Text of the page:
Tion that often results from peripheral nerve injury. Several lines of

Tion that often results from peripheral nerve injury. Several lines of evidence suggest that neuroinflammation mediated by the interaction between immune cells and neurons plays an important role in neuropathic pain [1,2]. In response to peripheral nerve injury, peripheral immune cells, such as macrophages, neutrophils, Tlymphocytes and mast cells, infiltrate into the injured nerve and become activated. Pronociceptive inflammatory mediators released from the activated immune cells can induce the sensitization of nociceptors and increase the excitability of nociceptive primary afferent neurons (peripheral sensitization). In the spinal cord, glial cells such as purchase BTZ-043 microglia and astrocytes receive signals from the injured peripheral neurons and become activated, which cause the generation of synaptic facilitation and enhanced responsiveness ofnociceptive dorsal horn neurons (central sensitization) [3]. Additionally, there is increasing evidence that peripheral nerve injury induces the infiltration of peripheral immune cells into the spinal cord, which contributes to the pathogenesis of neuropathic pain [4?], although the details and mechanisms still remain unclear. Transient receptor potential melastatin 2 (TRPM2), a nonselective cation channel, acts as a sensor for reactive oxygen species (ROS) [9,10]. TRPM2 is highly 256373-96-3 web expressed in the brain and broadly in other tissues [11,12], but is also expressed abundantly in immune cells, including monocytes/macrophages, neutrophils, Tlymphocytes and microglia [13?5]. Recent studies have focused extensively on the roles of TRPM2 expressed in immune cells. TRPM2-mediated Ca2+ influx in monocytes induces the production of proinflammatory cytokines/chemokines and the infiltration of neutrophils, which contribute to the exacerbation of inflammaTRPM2 in Spinal Infiltration of Macrophage in Paintion [16?8]. TRPM2 expressed in T-lymphocytes contributes to the cell proliferation and the production/release of proinflammatory cytokines [19,20]. In dendritic cells, TRPM2 acts a lysosomal Ca2+-release channel that promotes chemokine responsiveness and cell migration [21]. By contrast, TRPM2-knockout (TRPM2-KO) mice are susceptible to bacterial infection due to impaired inflammatory responses and uncontrolled bacterial growth [22]. In this context, TRPM2 in phagocytic cells prevents nicotinamide adenine dinucleotide phosphate oxidase-derived ROS production through depolarization of the plasma membrane and thereby protects against inflammation and tissue injury [23]. Taken together, these findings suggest that TRPM2 expressed in immune cells plays a critical role in immune and inflammatory responses. Recently, we reported that TRPM2 expressed in macrophages and spinal microglia contributes to the pathogenesis of inflammatory and neuropathic pain through the aggravation of peripheral and central pronociceptive inflammatory responses in mice [24]. However, previous experiments using TRPM2-KO mice did not determine whether TRPM2 expressed in peripheral immune cells or spinal microglia is more relevant to neuropathic pain. The present study further explored the role of TRPM2 expressed in peripheral 23977191 immune cells in neuropathic pain by generating bone marrow (BM) chimeric mice by crossing wildtype (WT) and TRPM2-KO mice with green fluorescence protein-positive (GFP+) BM transplantation. We then examined the development of peripheral nerve injury-induced neuropathic pain, and observed Iba1-positive (Iba1+) macrophages/micro.Tion that often results from peripheral nerve injury. Several lines of evidence suggest that neuroinflammation mediated by the interaction between immune cells and neurons plays an important role in neuropathic pain [1,2]. In response to peripheral nerve injury, peripheral immune cells, such as macrophages, neutrophils, Tlymphocytes and mast cells, infiltrate into the injured nerve and become activated. Pronociceptive inflammatory mediators released from the activated immune cells can induce the sensitization of nociceptors and increase the excitability of nociceptive primary afferent neurons (peripheral sensitization). In the spinal cord, glial cells such as microglia and astrocytes receive signals from the injured peripheral neurons and become activated, which cause the generation of synaptic facilitation and enhanced responsiveness ofnociceptive dorsal horn neurons (central sensitization) [3]. Additionally, there is increasing evidence that peripheral nerve injury induces the infiltration of peripheral immune cells into the spinal cord, which contributes to the pathogenesis of neuropathic pain [4?], although the details and mechanisms still remain unclear. Transient receptor potential melastatin 2 (TRPM2), a nonselective cation channel, acts as a sensor for reactive oxygen species (ROS) [9,10]. TRPM2 is highly expressed in the brain and broadly in other tissues [11,12], but is also expressed abundantly in immune cells, including monocytes/macrophages, neutrophils, Tlymphocytes and microglia [13?5]. Recent studies have focused extensively on the roles of TRPM2 expressed in immune cells. TRPM2-mediated Ca2+ influx in monocytes induces the production of proinflammatory cytokines/chemokines and the infiltration of neutrophils, which contribute to the exacerbation of inflammaTRPM2 in Spinal Infiltration of Macrophage in Paintion [16?8]. TRPM2 expressed in T-lymphocytes contributes to the cell proliferation and the production/release of proinflammatory cytokines [19,20]. In dendritic cells, TRPM2 acts a lysosomal Ca2+-release channel that promotes chemokine responsiveness and cell migration [21]. By contrast, TRPM2-knockout (TRPM2-KO) mice are susceptible to bacterial infection due to impaired inflammatory responses and uncontrolled bacterial growth [22]. In this context, TRPM2 in phagocytic cells prevents nicotinamide adenine dinucleotide phosphate oxidase-derived ROS production through depolarization of the plasma membrane and thereby protects against inflammation and tissue injury [23]. Taken together, these findings suggest that TRPM2 expressed in immune cells plays a critical role in immune and inflammatory responses. Recently, we reported that TRPM2 expressed in macrophages and spinal microglia contributes to the pathogenesis of inflammatory and neuropathic pain through the aggravation of peripheral and central pronociceptive inflammatory responses in mice [24]. However, previous experiments using TRPM2-KO mice did not determine whether TRPM2 expressed in peripheral immune cells or spinal microglia is more relevant to neuropathic pain. The present study further explored the role of TRPM2 expressed in peripheral 23977191 immune cells in neuropathic pain by generating bone marrow (BM) chimeric mice by crossing wildtype (WT) and TRPM2-KO mice with green fluorescence protein-positive (GFP+) BM transplantation. We then examined the development of peripheral nerve injury-induced neuropathic pain, and observed Iba1-positive (Iba1+) macrophages/micro.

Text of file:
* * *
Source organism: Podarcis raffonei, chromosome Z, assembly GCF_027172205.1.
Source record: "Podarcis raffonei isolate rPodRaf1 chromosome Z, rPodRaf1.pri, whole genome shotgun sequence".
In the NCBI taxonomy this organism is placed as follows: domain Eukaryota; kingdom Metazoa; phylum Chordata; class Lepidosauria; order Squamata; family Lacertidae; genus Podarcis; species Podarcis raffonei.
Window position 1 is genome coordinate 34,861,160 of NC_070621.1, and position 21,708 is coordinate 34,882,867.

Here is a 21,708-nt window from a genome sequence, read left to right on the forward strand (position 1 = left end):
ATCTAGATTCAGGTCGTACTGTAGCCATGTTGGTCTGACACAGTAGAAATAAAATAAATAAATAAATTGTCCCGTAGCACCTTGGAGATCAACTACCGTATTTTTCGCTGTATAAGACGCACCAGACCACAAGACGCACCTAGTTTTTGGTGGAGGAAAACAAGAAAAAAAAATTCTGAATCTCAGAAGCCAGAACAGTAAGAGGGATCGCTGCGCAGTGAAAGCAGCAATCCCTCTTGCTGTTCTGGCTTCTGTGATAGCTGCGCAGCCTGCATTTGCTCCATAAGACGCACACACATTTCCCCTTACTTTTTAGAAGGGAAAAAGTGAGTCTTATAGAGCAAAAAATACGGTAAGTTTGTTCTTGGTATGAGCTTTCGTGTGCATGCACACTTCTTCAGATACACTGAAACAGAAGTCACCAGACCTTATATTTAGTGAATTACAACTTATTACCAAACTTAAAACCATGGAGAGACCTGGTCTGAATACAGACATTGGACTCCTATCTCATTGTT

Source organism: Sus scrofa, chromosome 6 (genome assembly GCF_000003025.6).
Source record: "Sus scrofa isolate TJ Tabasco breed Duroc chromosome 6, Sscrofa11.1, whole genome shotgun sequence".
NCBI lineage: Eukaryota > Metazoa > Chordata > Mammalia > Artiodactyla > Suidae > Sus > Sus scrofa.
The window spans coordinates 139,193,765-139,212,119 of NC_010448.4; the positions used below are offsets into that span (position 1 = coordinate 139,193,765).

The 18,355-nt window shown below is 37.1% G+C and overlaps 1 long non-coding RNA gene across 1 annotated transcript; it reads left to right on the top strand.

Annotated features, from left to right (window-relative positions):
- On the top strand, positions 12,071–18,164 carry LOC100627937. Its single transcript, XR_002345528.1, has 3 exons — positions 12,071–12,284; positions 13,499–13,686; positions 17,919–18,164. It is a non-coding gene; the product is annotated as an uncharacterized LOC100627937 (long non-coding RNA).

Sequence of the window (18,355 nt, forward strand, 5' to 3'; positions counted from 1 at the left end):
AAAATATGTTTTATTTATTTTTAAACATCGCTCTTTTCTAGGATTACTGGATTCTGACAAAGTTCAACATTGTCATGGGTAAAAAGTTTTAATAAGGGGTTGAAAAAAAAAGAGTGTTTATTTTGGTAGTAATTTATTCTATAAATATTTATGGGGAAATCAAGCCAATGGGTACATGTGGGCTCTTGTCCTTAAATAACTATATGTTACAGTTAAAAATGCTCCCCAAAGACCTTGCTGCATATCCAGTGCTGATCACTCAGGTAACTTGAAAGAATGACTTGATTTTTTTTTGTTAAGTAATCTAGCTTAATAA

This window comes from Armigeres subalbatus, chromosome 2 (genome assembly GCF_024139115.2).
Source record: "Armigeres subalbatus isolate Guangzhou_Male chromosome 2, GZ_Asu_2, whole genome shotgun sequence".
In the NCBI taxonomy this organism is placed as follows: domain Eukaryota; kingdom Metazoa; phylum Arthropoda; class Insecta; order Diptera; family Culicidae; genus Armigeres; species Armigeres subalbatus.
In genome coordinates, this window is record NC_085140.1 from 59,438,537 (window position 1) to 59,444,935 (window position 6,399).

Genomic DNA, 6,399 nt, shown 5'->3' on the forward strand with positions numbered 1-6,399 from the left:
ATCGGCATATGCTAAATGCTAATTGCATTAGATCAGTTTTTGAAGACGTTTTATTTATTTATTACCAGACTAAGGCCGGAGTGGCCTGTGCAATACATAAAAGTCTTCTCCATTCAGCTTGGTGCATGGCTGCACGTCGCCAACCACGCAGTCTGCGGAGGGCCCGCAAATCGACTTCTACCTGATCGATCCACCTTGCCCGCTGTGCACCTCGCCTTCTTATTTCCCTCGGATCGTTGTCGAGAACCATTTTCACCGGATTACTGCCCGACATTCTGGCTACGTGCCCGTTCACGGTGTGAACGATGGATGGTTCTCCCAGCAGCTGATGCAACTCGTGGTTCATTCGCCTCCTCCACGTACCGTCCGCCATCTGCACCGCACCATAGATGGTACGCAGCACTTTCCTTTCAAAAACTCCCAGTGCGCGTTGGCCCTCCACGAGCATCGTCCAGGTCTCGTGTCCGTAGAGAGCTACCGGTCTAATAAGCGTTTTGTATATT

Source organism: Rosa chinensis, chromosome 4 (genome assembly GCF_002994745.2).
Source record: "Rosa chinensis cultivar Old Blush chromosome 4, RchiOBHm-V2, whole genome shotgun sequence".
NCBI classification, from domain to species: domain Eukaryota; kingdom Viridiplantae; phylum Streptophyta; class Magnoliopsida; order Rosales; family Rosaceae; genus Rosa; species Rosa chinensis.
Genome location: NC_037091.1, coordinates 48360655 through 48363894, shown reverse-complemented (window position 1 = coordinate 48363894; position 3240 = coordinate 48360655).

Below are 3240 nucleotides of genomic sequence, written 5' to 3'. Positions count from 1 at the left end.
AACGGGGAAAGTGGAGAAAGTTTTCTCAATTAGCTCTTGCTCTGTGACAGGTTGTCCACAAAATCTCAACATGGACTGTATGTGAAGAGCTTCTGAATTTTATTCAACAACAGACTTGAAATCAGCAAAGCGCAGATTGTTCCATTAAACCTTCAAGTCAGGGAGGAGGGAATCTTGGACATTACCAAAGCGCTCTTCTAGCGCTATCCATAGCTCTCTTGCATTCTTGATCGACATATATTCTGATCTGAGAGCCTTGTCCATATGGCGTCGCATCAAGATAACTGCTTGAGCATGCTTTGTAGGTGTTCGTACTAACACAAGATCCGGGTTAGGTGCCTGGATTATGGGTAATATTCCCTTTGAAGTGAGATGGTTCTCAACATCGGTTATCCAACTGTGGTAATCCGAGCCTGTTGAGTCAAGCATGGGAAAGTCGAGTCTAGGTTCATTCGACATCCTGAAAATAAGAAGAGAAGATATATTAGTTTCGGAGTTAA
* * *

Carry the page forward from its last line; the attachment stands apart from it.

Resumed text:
Leave a Reply